Branding McCain: Straight Talker or Bush Clone?
UPDATE, 4:30 pm: The Republican National Committee has responded to Progressive Media USA's ad buy with a statement that does a bit of branding of its own. "With the Democratic Party embroiled in a bitter debate over elitism, it's no surprise George Soros would have something to say," said RNC spokesman Alex Conant, referring to the billionaire philanthropist who has funded a number of liberal outside groups in recent years.
But, if the Democratic media buyer The Fix checked in with today is right about the extent of the buy, it's the smallest of potatoes for a man with a checkbook like Soros. According to this source, Progressive Media USA has spent just $7,000 on ads running today and tomorrow in the Washington, D.C. media market. If that's the extent of the buy, the first effort by the progressive organization amounts to little more than a video press release.
The first -- and most important -- fight of any general election is over how voters perceive the two major party candidates. Given the extended state of the Democratic primary process, the perception battle is for now focused on solely on presumptive GOP nominee
For the last month or so, McCain has had a nice run of press coverage -- focused on his biography via his "Service to America" tour. This has led many Democratic strategists to fret that McCain is repositioning himself for the general election without any real push back from the other side.
Cue the emergence of Progressive Media USA, a group led by former conservative turned liberal media critic David Brock -- an effort whose existence was first reported by Politico's Ben Smith last week.
The group began running an ad today on CNN and MSNBC blasting McCain as a clone of the current president. Here it is:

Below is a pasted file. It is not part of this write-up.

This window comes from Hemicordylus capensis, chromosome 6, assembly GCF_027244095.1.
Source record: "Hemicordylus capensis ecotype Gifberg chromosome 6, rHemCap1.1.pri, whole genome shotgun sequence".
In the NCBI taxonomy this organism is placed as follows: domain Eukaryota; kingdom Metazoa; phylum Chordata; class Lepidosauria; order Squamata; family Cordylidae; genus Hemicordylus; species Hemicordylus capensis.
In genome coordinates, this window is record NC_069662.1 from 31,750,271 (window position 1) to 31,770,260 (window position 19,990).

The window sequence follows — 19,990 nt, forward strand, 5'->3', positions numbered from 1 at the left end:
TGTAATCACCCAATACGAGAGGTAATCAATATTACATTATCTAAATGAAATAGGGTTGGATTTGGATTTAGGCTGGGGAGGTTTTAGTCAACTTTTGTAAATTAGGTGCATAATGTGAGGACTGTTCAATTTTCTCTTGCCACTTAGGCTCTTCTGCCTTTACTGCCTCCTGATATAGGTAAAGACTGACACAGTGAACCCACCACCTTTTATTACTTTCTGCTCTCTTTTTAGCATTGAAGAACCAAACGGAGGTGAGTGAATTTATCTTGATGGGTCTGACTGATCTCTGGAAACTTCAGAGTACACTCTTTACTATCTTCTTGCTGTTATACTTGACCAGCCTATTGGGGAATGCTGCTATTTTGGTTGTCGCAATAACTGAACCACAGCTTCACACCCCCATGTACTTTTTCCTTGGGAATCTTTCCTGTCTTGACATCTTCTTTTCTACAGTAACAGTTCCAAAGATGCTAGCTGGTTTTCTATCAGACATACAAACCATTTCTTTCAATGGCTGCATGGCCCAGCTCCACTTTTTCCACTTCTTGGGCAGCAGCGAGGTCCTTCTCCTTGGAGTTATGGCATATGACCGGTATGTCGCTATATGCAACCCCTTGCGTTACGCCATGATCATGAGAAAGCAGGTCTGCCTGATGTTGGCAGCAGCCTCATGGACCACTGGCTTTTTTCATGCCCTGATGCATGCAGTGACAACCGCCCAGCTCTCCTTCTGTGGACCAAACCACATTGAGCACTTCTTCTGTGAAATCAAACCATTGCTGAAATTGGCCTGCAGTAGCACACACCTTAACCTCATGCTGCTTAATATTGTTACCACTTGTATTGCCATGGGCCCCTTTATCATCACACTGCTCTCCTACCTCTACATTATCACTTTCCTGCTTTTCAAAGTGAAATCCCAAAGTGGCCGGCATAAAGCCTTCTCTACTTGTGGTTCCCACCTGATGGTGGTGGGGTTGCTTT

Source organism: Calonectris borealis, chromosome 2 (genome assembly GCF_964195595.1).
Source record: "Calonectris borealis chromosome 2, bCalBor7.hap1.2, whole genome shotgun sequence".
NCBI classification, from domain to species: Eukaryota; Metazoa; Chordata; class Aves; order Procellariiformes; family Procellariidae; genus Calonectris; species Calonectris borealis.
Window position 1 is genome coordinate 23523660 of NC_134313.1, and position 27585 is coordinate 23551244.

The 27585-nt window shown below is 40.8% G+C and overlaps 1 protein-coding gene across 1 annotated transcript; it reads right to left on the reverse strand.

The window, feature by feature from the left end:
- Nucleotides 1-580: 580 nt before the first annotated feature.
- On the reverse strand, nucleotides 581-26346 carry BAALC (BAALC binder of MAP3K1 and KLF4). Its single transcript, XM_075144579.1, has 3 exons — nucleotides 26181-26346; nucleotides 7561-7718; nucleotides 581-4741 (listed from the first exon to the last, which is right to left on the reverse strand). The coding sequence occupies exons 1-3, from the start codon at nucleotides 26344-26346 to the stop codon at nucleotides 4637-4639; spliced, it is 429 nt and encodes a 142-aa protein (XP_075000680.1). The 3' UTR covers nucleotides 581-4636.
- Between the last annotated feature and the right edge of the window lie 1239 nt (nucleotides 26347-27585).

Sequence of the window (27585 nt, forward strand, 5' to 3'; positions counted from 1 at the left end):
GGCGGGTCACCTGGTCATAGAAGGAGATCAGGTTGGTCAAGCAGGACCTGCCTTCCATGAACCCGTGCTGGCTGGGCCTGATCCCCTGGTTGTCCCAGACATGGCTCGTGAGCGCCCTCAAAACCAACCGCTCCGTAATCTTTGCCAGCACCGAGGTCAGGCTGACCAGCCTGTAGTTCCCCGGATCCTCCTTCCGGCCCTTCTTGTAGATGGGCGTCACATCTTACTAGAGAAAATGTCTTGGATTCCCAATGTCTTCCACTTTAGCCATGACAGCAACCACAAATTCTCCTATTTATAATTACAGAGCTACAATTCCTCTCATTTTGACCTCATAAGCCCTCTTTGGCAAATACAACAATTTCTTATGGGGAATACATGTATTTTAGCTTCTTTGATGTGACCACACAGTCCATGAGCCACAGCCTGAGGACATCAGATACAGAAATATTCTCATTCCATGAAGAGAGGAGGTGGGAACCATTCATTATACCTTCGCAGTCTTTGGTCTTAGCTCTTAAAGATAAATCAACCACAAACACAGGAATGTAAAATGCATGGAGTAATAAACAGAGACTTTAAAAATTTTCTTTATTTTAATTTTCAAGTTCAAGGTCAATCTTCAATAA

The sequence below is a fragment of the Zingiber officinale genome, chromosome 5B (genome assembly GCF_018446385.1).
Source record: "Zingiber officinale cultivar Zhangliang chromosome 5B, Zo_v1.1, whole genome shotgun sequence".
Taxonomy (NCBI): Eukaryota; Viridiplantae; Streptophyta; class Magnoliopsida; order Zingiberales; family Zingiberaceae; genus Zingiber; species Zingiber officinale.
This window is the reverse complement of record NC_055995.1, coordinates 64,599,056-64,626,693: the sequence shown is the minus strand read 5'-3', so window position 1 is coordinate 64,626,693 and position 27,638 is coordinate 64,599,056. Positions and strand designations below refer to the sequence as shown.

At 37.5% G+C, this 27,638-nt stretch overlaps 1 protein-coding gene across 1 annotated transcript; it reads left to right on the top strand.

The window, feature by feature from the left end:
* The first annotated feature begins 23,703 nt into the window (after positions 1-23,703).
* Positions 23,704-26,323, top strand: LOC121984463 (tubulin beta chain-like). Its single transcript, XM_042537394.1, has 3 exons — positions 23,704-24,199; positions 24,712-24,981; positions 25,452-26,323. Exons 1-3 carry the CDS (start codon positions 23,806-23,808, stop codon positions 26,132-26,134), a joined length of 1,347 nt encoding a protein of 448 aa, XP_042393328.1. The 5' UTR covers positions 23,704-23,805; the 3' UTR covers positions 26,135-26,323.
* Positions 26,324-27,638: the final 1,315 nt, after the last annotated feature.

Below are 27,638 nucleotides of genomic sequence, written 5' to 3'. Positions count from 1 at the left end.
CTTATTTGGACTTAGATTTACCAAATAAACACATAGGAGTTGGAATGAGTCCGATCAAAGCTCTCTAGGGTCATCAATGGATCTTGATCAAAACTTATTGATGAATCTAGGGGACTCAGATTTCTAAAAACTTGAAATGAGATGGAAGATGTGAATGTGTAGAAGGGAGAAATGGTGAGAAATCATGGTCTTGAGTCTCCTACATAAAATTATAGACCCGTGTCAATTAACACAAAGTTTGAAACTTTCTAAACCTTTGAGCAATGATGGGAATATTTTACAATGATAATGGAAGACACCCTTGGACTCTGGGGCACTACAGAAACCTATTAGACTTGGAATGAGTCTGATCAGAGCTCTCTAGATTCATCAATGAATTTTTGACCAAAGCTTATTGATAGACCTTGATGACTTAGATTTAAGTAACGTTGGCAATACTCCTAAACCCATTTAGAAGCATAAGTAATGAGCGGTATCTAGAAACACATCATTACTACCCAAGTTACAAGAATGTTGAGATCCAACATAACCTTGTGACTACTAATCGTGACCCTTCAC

The commercial splices in audio clips of McCain and Bush saying similar things on the economy, and features the now famous Bush-McCain embrace -- a photo you are sure to see MUCH more of during the fall campaign.
It's in the same vein as the "McSame" ad that Campaign to Defend America -- the progenitor of Progressive Media USA -- produced and ran in Pennsylvania and Ohio earlier this year.
Meanwhile, McCain's campaign is working hard to steer the perception contest. McCain is up with a new ad of his own -- timed to correspond with a major speech on the economy he just delivered at Carnegie Mellon University in Pittsburgh.
The ad makes no mention of President Bush and instead portrays the Arizonan as someone who can (and has) brought people together for the good of the country.
"As President, John McCain will take the best ideas from both parties to spur innovation, invest in people and create jobs," the ad's narrator says. "Big ideas for serious problems," the narrator says at the spot's close.
It is McCain's second ad of the general election; the first ran in New Mexico earlier this month and relied heavily on McCain's personal story.
The dueling ads -- on tax day, no less! -- lay out the basic parameters of the fight to define McCain that will transpire over the coming months.
Democrats -- and their affiliate groups -- will argue that electing McCain is a continuation of the Bush presidency on a variety of issues with Iraq and the economy front and center.
McCain and the Republican National Committee, on the other hand, will play into the pre-existing brand surrounding the senator -- a brand that brings to mind independence, straight talk and bipartisanship. (For more on the McCain brand, read Mike Shear and Juliet Eilperin's piece that ran in The Post over the weekend.)
While the fight over how the average voters perceives a presidential candidate is always an important part of any contest, it is especially important when considering McCain.
Because so much of McCain's appeal is based on the compelling personal story of his capture and torture in a North Vietnamese prison camp, his subsequent return to the United States and his election to public office.
McCain's appeal to voters is McCain; if you watched his come-from-behind primary victory in the GOP primaries, the messaging was almost entirely devoid of issues. Instead, the ads McCain ran, the stump speech he gave and even his performances in debate were all centered on who he is as a person, not what he believes.
Given the centrality of McCain's biography in his campaign for president, the fight to define just who he is (Free thinking renegade? Or Bush Clone?) is critical for both sides as spring turns to summer.
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